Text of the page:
• Do you have any potential conflicts of interest that would impact my results, risk, or expenses? There are a large number of conflicts that are only limited by the ethics and creativity of the reps, advisors, or their companies.
    • How many clients do you currently service and what amount of assets are you responsible for? The advisors’ scope of current businesses is an indicator of the experience of the advisor. It takes time to develop larger numbers of client relationships.
    • What types of financial services do you provide? You will need planning and investment services. Make sure the advisor provides both or there are team members that provide both.
  • Compliance Record
    • There are three ways to check the compliance records of advisors and sales representatives:
    • FINRA (formerly NASD) is the principal organization that regulates the financial services industry. Go to the FINRA website to review the compliance records of advisors and sales representatives. Follow the instructions to conduct a search by advisor. Please note that RIAs and IARs have IARD numbers.
    • You should also go to your state’s Securities Commissioner website to learn more about the ethical histories of reps and advisors who hold securities licenses.
    • If the advisor has insurance licenses, go to your state’s Insurance Commissioner website to learn more about their ethical histories for these types of products.
    Source: Paladin Registry
  • The Process of Elimination
    • If you are like most consumers you will interview three or four advisors with a goal of selecting the best one for you and your situation. That means you have to exclude three from your selection process. All exclusions should be based on objective criteria that impact the advisors’ ability to provide competent, trustworthy advice.
    • Do not base your exclusions on subjective criteria, for example:
    • Advisors’ personalities – They have nothing to do with competence or ethics.
    • Advisor sales skills – They may promise you high returns for low risk, but that type of product doesn’t exist.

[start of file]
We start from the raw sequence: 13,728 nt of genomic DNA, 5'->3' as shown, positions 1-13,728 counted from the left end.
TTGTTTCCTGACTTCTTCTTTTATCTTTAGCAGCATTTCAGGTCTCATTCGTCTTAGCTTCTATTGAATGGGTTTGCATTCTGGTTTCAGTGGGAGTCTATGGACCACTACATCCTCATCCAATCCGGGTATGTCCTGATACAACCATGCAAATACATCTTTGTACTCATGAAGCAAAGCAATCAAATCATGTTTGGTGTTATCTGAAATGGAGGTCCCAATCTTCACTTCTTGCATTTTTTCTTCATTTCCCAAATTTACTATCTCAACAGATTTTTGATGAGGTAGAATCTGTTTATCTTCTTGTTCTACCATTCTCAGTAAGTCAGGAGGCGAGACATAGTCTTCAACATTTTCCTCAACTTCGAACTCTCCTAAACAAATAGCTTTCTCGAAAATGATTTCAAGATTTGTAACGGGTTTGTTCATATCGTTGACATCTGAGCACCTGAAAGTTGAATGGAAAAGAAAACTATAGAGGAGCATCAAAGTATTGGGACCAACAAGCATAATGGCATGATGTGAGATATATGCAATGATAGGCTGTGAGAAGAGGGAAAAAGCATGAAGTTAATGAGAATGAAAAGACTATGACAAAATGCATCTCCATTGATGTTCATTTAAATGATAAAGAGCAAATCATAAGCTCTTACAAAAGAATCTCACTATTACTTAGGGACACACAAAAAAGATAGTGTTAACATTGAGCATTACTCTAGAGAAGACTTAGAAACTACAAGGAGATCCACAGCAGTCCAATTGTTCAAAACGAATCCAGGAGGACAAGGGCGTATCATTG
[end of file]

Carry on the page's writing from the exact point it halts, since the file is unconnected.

• Brand names – You may recognize the names, but that has nothing to do with advisors’ competence or ethics. Brand names are built with advertising money. Advertising sales messages also have nothing to do with advisors’ competence or ethics.
    • Advisor location – You want the best advisor, not the closest advisor.
    Source: Paladin Registry
  • The Process of Elimination
    • Screening Advisors
    • Use the information you have gathered for each advisor to screen them. The primary purpose of screening is to help you determine who you want to meet with and ultimately hire. For example, you gather information from four advisors, interview the top two advisors, and select the best advisor.
    • References
    • You can contact the advisors’ references, but references aren’t worth much. That's because no advisor will give you a bad reference and many references have been coached. For all you know you are talking to the advisor’s brother-in-law or a close friend. One deceptive sales practice is advisors and other professionals act as references for each other.
    Source: Paladin Registry
  • Your Final Selection Decision
    • Your final selection decision should be completely based on objective selection criteria that impact the advisor’s competence and ethics. Try not to be influenced by the advisors’ personalities, sales skills, company names, and other criteria that have nothing to do with the advisors’ knowledge or integrity.
    • Your goal is to select a highly quality advisor who can help you achieve your long-term financial goals. For example, you want a comfortable retirement and financial security late in life when you need it the most. These two goals are increasingly difficult to achieve as people live longer and longer. Your assets may have to last 30 years or more and that will require some sage financial advice from a professional you can trust
    Source: Paladin Registry
    • For more resources on how to find the right advisor and/or to find pre-screened advisors, visit www.paladinregistry.com
    • For a free consultation or more information, send us an email to [email_address]
    • There is a Better Way to Invest